(e) Disposal of solid waste resulting from normal farming operations as defined by department rule. Polyethylene agricultural plastic, damaged, non-salvageable, untreated wood pallets and packing material that cannot be feasibly recycled, which are used in connection with agricultural operations related to the growing, harvesting, or maintenance of crops, may be disposed of by open burning if a public nuisance or any condition adversely affecting the environment or the public health is not created by the open burning and state or federal ambient air quality standards are not violated.
The allowance of open burning of the material in the field, though it may save farmers disposal fees, has led to a disincentive of the recycling of this material. It should also be noted that health and environmental implications to the burning of the material in a non-controlled environment might lead to potential negative environmental and human health impacts.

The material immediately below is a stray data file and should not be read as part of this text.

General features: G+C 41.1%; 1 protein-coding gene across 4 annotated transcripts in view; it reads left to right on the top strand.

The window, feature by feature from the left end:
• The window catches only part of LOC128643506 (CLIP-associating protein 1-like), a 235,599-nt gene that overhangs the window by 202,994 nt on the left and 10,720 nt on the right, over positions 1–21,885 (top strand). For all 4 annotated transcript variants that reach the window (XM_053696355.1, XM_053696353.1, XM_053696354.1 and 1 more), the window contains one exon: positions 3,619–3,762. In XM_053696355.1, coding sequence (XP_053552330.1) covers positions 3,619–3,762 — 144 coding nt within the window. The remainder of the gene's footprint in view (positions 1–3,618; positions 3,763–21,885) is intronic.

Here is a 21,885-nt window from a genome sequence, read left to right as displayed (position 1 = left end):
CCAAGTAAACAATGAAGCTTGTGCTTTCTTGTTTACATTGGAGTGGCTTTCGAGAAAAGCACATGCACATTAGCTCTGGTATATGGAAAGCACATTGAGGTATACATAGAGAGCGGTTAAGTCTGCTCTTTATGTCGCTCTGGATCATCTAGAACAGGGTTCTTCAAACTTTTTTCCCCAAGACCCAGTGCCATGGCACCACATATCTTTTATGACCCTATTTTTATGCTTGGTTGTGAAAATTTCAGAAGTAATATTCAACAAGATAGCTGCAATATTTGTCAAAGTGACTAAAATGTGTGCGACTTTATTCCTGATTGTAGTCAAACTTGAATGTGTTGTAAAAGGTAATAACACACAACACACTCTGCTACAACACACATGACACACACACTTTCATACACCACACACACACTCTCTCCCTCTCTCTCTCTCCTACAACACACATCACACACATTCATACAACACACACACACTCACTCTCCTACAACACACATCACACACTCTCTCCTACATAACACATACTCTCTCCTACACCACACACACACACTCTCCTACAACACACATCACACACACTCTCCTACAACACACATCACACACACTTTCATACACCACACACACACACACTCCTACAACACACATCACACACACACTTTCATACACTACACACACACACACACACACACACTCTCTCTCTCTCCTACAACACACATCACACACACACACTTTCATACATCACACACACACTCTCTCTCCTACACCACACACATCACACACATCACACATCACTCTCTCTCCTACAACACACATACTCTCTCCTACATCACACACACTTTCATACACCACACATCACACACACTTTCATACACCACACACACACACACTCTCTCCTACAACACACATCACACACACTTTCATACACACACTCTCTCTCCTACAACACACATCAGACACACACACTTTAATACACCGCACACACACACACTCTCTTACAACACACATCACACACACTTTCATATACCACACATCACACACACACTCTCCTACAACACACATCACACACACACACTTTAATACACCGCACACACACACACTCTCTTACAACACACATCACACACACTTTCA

Trying to Solve the Problem
So what is the issue with the recycling of agricultural plastics? Why has the recycling of agricultural film mulch been so unsustainable? The answer comes down to contamination level—mainly soil. Take a look at the bales of Ag film in Figure 3. These are bales that are generated by a tomato farmer that is having his film recovered for recycling overseas. These types of bales are produced from a Bacca Baler or Big Foot Baler that are on the market to bale Ag film in the field. The bales weigh in the neighborhood of 1,250 pounds. What looks like all recovered film is actually on average about 60 to 70 percent soil and moisture.